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Intelligence as the Philippines’ First Line of Defense

By Francis Domingo

A formidable defensive strategy is dependent on the understanding of an adversary’s intentions and capabilities. Inherently, a good strategy must then be based on solid intelligence. While military strategists have acknowledged the importance of intelligence, many doubt its quality and reliability considering the devastating intelligence failures in the 21st century. In the case of Philippines, intelligence is generally regarded an enabler of military operations. However, given the limited operational capacities of the military, improving intelligence capabilities should be the main focus of the Philippine Government. This article argues for the importance of prioritizing intelligence in defending the Philippines against adversaries.

Intelligence collection and analysis

Making intelligence the first line of defense requires a greater emphasis on foreign intelligence collection and analysis more than actual military  operations. The logic behind this strategy is that intelligence activities undertaken in foreign countries is the first line of defense because it will allow the government to adopt a pro-active and decisive posture in addressing national security threats before adversaries execute hostile actions. This strategy is easily discussed in theory but would be extremely difficult to execute for the Philippine intelligence community.

Enhancing foreign intelligence collection requires specific resources and capabilities to sustain extended operations abroad. There are different types of collection sources and methods, but not all of these methods are accessible to small states with limited resources. As a result, it would be more feasible for developing countries such as the Philippines to rely on human intelligence.

While is it standard procedure for states to deploy government personnel to collect intelligence, the Philippines can augment its intelligence capabilities by making use of its extensive human capital that is based abroad. This is not to imply that the millions of Filipinos abroad should be recruited and trained as spies, but rather to use their observations and insights to supplement the information collected by the government. This strategy is crucial especially in regions such as the Middle East and Africa where access to information is limited. Exploiting all sources of information will only improve intelligence.

Another option is to strengthen intelligence cooperation. The Philippines is a treaty ally of the United States and can therefore obtain information and support from the most capable intelligence community in the world, which would certainly be beneficial for defense purposes. The current Enhanced Defense Cooperation Agreement does not explicitly mention anything about intelligence, but it would be reasonable to assume that both governments have discussed the issue of intelligence cooperation given the overall objectives of the agreement.

Furthermore, intelligence analysis is absolutely essential if intelligence is to be the first line of defense. This process will not be possible without competent analytical minds that have the necessary knowledge and skills to undertake analysis. Aside from knowledge of different analytical techniques, studies have shown that analysts need to have outstanding cognitive abilities in the following areas: written expression, reading comprehension, inductive reasoning, deductive reasoning, pattern recognition, oral comprehension and information ordering.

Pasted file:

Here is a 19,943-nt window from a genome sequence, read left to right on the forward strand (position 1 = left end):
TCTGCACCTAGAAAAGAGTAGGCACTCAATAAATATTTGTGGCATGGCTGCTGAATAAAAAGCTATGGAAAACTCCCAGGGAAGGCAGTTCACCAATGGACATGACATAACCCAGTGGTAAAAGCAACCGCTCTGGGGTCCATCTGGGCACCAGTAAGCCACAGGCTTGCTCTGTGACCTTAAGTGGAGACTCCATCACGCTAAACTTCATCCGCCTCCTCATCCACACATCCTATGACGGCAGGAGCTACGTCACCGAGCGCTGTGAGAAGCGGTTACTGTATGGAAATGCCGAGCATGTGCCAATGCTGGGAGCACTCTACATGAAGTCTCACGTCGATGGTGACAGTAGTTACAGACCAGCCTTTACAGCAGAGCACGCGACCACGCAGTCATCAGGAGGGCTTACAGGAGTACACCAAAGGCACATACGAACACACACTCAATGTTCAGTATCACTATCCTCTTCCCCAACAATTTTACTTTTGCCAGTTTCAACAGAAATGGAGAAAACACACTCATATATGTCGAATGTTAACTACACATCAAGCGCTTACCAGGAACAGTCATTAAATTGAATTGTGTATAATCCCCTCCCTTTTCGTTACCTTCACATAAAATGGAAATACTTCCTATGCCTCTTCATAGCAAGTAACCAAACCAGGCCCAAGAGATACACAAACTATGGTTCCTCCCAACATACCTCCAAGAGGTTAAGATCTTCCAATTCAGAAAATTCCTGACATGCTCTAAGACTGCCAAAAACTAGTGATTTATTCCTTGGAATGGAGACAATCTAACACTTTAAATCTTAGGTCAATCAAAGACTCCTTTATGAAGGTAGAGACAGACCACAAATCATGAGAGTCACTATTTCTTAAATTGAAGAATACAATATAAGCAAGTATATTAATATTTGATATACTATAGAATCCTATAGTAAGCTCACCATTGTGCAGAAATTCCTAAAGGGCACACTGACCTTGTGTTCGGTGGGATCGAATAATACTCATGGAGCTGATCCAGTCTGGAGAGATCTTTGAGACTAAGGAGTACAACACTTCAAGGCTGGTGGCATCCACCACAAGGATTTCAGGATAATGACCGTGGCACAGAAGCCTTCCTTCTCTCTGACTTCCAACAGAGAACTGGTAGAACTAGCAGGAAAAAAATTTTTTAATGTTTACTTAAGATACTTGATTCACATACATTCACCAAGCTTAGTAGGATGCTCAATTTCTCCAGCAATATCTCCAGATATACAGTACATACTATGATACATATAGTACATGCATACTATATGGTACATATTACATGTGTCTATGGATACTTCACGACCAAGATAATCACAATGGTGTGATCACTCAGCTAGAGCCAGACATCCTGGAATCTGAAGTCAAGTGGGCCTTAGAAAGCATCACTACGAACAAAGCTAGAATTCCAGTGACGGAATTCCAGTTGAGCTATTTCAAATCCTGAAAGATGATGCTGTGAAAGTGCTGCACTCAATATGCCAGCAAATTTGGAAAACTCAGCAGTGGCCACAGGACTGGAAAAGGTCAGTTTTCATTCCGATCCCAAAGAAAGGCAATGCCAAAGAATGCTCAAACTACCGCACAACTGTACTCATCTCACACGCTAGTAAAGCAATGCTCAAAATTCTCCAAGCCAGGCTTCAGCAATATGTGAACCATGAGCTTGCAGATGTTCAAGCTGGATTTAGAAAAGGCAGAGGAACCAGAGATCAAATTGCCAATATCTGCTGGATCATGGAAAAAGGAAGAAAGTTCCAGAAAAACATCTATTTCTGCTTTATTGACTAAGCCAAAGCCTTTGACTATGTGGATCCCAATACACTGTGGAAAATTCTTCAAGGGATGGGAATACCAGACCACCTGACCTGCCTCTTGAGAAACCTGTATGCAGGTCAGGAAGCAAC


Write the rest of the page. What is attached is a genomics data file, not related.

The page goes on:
Unfortunately, it is not clear that “intelligence analysts” are given the proper professional training and recognition in the Philippines, as most analysts tend to leave the government after just a few years of service. More importantly, intelligence analysts do not thrive in the Philippines because there are no specialized academic and professional training programs that are accessible to the public.

Intelligence and minimum credible defense

Using intelligence as a first line of defense compliments the current defense strategy of the government because the well-organized collection of reliable foreign intelligence can mitigate surprises, thus strengthening the defense posture at home.  The government needs to overcome several strategic challenges if intelligence is to become a main priority, such as the allocation of resources, improving intelligence transparency and introducing intelligence education in the country.

Given that the Filipino government’s focus is on improving capabilities of the military, most if not all available resources for national security has been allotted to infrastructure, hardware and operational expenses. In line with this it would also be reasonable to consider improving the capabilities of intelligence organizations, which would of course require more resources. For instance, based on the Department of Budget Management’s National Expenditure Program 2014, the National Intelligence Coordinating Agency’s approved budget is around PhP 591 million (USD 13 million), a substantial portion of which is dedicated to coordination and integration of intelligence activities that are presumably related to national security. If this budget includes foreign intelligence collection, would it be sufficient for extended intelligence collection in more states?